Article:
2018 Arctic Cat ZR 8000 Sno Pro
The fuel damper consists of a diaphragm and spring inside the metal cavity.

Belt tension is automatically controlled within the secondary clutch, relieving owners and mechanics of this maintenance procedure. This means the belt deflection will always be within specification, enabling the optimum starting gear ratio for peak low-end performance, plus smooth engagements and reduced belt wear. This system debuted on 2017 Arctic Cat 9000 Series models.

The early release 2018 Arctic Cat ZR 8000 Sno Pro – available with a 129-inch RipSaw or 137-inch RipSaw II track – is based on the ProCross chassis that debuted in 2012, but it features new bodywork and an LED headlight. The body is nearly the same setup that debuted on last year’s 9000 Series models, and it offers better fit and finish, easier removal and installation and a fresh appearance. The tip-out panels also make it easier to access the oil reservoir and clutches.

A difference between the body on 2018 ZR 8000 Sno Pro models and the 2017 9000 Series is the intake and windshield mount set-up. Designers ditched the aluminum windshield/gauge mount bracket in favor of a cleaner, molded piece with integrated, down-facing air intakes.

We rode the new ZR 8000 Sno Pro on a short woods course during Arctic Cat’s 2018 media sneak peek last week and found the engine to be more responsive and snappier than the Suzuki 800 H.O., especially in the lower mid-range. Engagement was smooth and civilized at about 3100 rpm. The test track was windy and icy so we couldn’t get a good feel for the engine’s performance above 40 mph, but more test rides this spring will shed light on characteristics of the power band. Despite the conditions, we noticed an increase in torque-feel compared to the Suzuki. The new engine and exhaust package has a familiar, raspy sound that Arctic Cat aficionados will recognize when they saddle up on a 2018 ZR 8000 Sno Pro.The early release 2018 ZR 8000 Sno Pro models will be available from some dealerships after February 1.

2018 Arctic Cat ZR 8000 Sno Pro
Oil seals on each side of the oil pump drive gear will reduce smoke at start-up, said Ryan Hayes, an Arctic Cat engineer. Arctic Cat’s Suzuki two-stroke engines use mechanical seals that allow oil to weep into the crankcase, which cause the engines to excessively smoke after cold starts.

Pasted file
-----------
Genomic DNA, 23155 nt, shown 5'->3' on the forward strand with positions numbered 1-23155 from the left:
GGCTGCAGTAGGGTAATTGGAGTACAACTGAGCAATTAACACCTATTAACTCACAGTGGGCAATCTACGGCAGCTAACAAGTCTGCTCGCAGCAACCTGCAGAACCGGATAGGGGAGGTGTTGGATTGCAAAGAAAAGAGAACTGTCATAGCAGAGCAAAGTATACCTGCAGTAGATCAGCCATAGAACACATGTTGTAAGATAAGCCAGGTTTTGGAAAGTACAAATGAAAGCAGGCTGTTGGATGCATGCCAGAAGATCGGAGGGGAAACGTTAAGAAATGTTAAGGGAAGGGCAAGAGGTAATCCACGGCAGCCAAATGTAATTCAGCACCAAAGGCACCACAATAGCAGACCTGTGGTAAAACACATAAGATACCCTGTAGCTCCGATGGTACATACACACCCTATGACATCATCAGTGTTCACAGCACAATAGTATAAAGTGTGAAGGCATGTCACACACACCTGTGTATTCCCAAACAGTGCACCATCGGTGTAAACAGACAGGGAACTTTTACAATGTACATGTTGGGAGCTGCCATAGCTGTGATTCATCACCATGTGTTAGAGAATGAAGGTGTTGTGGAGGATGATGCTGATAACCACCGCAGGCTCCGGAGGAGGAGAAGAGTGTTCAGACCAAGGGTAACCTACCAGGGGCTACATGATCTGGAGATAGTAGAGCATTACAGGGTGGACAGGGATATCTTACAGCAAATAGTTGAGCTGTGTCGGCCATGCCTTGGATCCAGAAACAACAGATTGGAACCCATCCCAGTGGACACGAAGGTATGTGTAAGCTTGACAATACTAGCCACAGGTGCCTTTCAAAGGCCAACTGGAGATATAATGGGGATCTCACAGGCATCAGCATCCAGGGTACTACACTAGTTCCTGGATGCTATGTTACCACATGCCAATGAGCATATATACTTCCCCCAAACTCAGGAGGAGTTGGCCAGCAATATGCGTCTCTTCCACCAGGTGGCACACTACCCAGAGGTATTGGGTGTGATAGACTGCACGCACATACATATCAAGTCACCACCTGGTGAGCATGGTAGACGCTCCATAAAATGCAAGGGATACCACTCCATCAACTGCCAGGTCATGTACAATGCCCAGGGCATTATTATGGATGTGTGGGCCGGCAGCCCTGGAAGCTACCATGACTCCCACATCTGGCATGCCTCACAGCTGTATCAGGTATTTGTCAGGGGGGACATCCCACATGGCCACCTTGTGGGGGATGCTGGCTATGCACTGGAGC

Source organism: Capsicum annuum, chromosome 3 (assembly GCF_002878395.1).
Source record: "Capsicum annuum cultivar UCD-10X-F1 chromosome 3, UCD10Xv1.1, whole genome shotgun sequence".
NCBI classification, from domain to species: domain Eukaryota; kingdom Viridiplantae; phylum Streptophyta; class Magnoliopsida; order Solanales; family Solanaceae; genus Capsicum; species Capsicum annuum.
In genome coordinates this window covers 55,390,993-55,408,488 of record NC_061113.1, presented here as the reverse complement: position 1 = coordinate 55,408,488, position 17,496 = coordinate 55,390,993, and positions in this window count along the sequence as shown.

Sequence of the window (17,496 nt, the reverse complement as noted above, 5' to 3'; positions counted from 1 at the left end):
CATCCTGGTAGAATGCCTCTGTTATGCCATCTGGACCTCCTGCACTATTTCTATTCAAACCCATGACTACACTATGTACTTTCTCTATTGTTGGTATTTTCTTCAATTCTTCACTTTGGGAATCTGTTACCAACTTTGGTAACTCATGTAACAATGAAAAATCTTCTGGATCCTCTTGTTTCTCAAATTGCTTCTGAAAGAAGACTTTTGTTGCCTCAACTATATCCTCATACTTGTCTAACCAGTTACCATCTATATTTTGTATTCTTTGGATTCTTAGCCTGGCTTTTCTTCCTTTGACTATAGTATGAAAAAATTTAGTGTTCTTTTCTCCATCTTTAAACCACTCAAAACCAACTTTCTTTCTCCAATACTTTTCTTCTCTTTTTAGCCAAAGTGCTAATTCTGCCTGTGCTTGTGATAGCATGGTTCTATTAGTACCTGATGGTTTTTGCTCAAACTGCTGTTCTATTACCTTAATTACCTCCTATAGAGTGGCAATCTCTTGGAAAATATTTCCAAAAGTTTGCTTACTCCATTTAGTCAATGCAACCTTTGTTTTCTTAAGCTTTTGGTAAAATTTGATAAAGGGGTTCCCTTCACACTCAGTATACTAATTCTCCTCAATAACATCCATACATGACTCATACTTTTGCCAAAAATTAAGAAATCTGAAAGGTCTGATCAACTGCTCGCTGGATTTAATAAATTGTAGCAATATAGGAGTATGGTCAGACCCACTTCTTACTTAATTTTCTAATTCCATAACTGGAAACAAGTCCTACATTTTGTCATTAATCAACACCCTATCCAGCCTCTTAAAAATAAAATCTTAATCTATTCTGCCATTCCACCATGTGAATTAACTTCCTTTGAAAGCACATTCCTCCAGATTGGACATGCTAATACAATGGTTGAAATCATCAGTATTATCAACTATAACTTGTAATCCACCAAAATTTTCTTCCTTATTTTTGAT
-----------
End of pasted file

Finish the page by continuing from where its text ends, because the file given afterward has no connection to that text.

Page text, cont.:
Early Release 2018 M 8000 Sno Pro Features Narrow Body

Arctic Cat has something new for deep-snow riders, too.

The early release 2018 Arctic Cat M 8000 Sno Pro also gets the new 8000 Series engine and Rapid Response II clutches, but the ProClimb chassis-based machine gains a narrower body and a new label. The new platform is called Ascender and it features Next-Gen Mountain bodywork that’s a claimed 10 percent narrower than the original ProClimb set-up. This was incorporated not only to clean up the fit and finish, but to also improve sidehill performance.

2018 Arctic Cat M 8000 Sno Pro
Early release 2018 Arctic Cat M 8000 Sno Pro models will also be available next month.

Engineers took features that debuted on the 2017 Arctic Cat M 8000 Mountain Cat and M 9000 King Cat to build the Ascender platform. They include the narrower running boards, a driveshaft positioned 1 inch lower and 0.75 inch farther back and a revised nosepan shape. All of these changes were made to make the machine easier to ride and more maneuverable.


The Fox FLOAT 3 rear track shock was lengthened 1 inch to provide more air volume for a suppler ride quality early in the compression stroke, and the FLOAT 3 ski shocks also were revised to gain more air volume. Track options of the early release 2018 Arctic Cat M 8000 Sno Pro are a 153- or 162-inch PowerClaw with 3-inch lugs. The early release 2018 Arctic Cat M 8000 Sno Pro also gets the new gauge/windshield mount, but it keeps the up-facing intakes. It will be available from some dealerships after February 1.

2018 Arctic Cat M 8000 Sno Pro
This cutaway shows the three-stage variable exhaust valves that are part of the new 8000 Series engine used in early release 2018 ZR 8000 and M 8000 Sno Pro models.